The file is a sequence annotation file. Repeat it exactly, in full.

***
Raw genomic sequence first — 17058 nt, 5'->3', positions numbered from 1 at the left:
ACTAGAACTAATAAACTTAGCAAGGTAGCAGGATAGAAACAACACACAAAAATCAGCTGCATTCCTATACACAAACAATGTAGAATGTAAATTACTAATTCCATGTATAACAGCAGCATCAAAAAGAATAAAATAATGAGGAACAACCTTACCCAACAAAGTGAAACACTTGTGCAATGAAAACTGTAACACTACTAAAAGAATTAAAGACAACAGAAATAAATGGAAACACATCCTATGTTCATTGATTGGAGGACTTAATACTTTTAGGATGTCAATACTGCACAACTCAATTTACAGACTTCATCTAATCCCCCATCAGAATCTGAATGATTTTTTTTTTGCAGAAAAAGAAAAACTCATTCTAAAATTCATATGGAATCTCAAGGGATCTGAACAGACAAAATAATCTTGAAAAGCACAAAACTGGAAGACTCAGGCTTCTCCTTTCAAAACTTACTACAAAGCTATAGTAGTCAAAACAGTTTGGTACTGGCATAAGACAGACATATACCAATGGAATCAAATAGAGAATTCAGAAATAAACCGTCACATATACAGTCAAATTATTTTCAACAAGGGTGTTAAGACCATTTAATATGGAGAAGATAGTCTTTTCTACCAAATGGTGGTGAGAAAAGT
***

Raw genomic sequence first — 17058 nt, 5'->3', positions numbered from 1 at the left:
ACTAGAACTAATAAACTTAGCAAGGTAGCAGGATAGAAACAACACACAAAAATCAGCTGCATTCCTATACACAAACAATGTAGAATGTAAATTACTAATTCCATGTATAACAGCAGCATCAAAAAGAATAAAATAATGAGGAACAACCTTACCCAACAAAGTGAAACACTTGTGCAATGAAAACTGTAACACTACTAAAAGAATTAAAGACAACAGAAATAAATGGAAACACATCCTATGTTCATTGATTGGAGGACTTAATACTTTTAGGATGTCAATACTGCACAACTCAATTTACAGACTTCATCTAATCCCCCATCAGAATCTGAATGATTTTTTTTTTGCAGAAAAAGAAAAACTCATTCTAAAATTCATATGGAATCTCAAGGGATCTGAACAGACAAAATAATCTTGAAAAGCACAAAACTGGAAGACTCAGGCTTCTCCTTTCAAAACTTACTACAAAGCTATAGTAGTCAAAACAGTTTGGTACTGGCATAAGACAGACATATACCAATGGAATCAAATAGAGAATTCAGAAATAAACCGTCACATATACAGTCAAATTATTTTCAACAAGGGTGTTAAGACCATTTAATATGGAGAAGATAGTCTTTTCTACCAAATGGTGGTGAGAAAAGT